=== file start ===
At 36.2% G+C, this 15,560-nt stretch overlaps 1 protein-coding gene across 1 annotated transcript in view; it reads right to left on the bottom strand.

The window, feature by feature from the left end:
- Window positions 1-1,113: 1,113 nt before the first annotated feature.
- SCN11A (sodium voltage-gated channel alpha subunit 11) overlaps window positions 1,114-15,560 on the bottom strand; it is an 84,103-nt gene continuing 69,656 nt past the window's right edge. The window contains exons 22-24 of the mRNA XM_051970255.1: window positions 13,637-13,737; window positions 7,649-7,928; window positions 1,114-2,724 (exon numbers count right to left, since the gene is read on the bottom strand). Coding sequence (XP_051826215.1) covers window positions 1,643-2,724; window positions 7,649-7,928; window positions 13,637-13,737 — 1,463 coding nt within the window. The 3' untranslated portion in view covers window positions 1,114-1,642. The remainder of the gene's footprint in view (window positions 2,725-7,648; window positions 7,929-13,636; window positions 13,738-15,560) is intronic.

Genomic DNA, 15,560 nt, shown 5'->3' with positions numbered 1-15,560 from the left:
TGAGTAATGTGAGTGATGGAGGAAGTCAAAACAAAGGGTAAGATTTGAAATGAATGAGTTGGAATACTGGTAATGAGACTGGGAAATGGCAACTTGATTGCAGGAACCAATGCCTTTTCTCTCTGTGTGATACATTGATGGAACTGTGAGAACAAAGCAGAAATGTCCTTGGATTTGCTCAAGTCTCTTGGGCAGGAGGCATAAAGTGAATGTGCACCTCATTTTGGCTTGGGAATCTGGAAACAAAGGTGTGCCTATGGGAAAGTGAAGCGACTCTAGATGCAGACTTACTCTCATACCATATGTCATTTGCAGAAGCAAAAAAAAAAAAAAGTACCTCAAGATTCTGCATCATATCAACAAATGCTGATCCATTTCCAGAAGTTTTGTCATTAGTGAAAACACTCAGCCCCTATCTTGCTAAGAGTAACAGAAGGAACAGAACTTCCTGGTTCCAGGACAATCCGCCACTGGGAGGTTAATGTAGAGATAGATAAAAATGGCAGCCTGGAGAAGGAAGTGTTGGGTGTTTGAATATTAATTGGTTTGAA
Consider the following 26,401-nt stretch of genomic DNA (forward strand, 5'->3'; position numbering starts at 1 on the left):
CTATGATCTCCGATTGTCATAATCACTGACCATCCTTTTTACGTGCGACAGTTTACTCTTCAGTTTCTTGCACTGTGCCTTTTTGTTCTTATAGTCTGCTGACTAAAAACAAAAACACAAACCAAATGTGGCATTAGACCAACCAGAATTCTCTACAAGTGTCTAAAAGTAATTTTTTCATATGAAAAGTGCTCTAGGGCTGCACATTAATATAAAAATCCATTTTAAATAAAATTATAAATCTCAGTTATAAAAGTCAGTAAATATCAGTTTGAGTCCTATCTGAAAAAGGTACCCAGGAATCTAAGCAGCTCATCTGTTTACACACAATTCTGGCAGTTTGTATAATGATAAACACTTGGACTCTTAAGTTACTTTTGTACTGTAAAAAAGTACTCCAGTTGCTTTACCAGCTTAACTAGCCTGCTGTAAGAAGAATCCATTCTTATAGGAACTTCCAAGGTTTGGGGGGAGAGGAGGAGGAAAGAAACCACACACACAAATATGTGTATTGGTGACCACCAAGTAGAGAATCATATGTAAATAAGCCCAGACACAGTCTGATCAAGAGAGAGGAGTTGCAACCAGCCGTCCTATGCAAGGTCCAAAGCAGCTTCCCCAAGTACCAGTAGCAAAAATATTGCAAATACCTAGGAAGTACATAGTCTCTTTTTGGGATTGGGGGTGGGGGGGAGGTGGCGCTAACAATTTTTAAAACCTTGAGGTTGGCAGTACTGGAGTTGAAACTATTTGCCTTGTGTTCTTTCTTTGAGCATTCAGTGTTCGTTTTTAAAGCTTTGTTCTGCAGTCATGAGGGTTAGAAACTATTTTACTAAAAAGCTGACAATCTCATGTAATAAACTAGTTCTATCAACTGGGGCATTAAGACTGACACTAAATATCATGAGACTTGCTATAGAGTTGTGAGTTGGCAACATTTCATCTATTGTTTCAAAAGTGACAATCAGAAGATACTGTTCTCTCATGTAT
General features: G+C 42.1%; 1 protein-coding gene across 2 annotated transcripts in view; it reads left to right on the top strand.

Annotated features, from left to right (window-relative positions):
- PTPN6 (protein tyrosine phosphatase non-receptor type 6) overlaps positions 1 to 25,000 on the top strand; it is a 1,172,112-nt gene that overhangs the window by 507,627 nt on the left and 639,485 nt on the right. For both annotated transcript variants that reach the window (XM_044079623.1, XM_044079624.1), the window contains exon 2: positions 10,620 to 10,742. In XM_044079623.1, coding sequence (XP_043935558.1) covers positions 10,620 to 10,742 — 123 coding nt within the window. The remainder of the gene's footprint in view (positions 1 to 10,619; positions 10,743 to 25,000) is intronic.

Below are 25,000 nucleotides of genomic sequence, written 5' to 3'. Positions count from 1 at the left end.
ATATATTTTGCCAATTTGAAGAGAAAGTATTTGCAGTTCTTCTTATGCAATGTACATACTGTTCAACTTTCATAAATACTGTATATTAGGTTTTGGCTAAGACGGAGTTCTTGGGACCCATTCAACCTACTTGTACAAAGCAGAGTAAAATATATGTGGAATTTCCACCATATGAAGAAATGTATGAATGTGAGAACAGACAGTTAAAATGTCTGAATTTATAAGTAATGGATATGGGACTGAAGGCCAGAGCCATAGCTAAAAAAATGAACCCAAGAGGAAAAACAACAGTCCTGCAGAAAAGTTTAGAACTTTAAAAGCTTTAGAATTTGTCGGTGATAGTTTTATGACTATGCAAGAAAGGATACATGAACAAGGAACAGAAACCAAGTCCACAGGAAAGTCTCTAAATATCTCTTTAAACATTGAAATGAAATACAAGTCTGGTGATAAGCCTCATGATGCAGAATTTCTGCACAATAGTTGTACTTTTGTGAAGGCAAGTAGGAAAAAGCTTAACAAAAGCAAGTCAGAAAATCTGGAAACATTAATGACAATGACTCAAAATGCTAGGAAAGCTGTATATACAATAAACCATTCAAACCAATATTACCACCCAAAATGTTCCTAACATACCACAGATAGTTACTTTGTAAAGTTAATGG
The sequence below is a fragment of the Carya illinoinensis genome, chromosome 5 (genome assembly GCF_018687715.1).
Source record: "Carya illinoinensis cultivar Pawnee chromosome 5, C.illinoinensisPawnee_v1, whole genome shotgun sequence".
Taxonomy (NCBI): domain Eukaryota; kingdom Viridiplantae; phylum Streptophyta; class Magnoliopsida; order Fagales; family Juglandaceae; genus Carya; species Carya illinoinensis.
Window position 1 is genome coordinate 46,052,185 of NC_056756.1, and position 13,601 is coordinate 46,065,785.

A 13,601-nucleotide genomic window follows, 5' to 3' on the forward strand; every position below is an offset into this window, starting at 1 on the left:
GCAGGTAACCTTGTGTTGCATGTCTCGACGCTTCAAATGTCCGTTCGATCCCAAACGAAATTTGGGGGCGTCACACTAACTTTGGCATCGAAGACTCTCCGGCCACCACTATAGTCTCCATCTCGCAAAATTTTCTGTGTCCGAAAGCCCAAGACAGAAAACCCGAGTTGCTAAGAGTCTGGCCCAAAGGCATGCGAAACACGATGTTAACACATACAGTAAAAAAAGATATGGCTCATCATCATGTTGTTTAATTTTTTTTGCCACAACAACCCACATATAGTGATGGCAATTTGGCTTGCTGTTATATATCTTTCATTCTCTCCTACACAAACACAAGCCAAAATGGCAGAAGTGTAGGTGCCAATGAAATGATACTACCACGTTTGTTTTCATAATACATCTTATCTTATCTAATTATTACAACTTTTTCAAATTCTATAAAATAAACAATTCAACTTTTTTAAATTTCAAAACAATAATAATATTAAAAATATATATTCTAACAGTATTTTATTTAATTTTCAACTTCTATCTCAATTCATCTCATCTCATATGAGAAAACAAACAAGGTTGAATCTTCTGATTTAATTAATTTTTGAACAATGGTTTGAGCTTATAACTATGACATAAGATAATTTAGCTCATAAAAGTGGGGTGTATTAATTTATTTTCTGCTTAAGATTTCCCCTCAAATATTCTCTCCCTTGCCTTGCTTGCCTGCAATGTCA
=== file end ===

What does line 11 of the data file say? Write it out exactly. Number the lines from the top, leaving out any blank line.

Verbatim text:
- PTPN6 (protein tyrosine phosphatase non-receptor type 6) overlaps positions 1 to 25,000 on the top strand; it is a 1,172,112-nt gene that overhangs the window by 507,627 nt on the left and 639,485 nt on the right. For both annotated transcript variants that reach the window (XM_044079623.1, XM_044079624.1), the window contains exon 2: positions 10,620 to 10,742. In XM_044079623.1, coding sequence (XP_043935558.1) covers positions 10,620 to 10,742 — 123 coding nt within the window. The remainder of the gene's footprint in view (positions 1 to 10,619; positions 10,743 to 25,000) is intronic.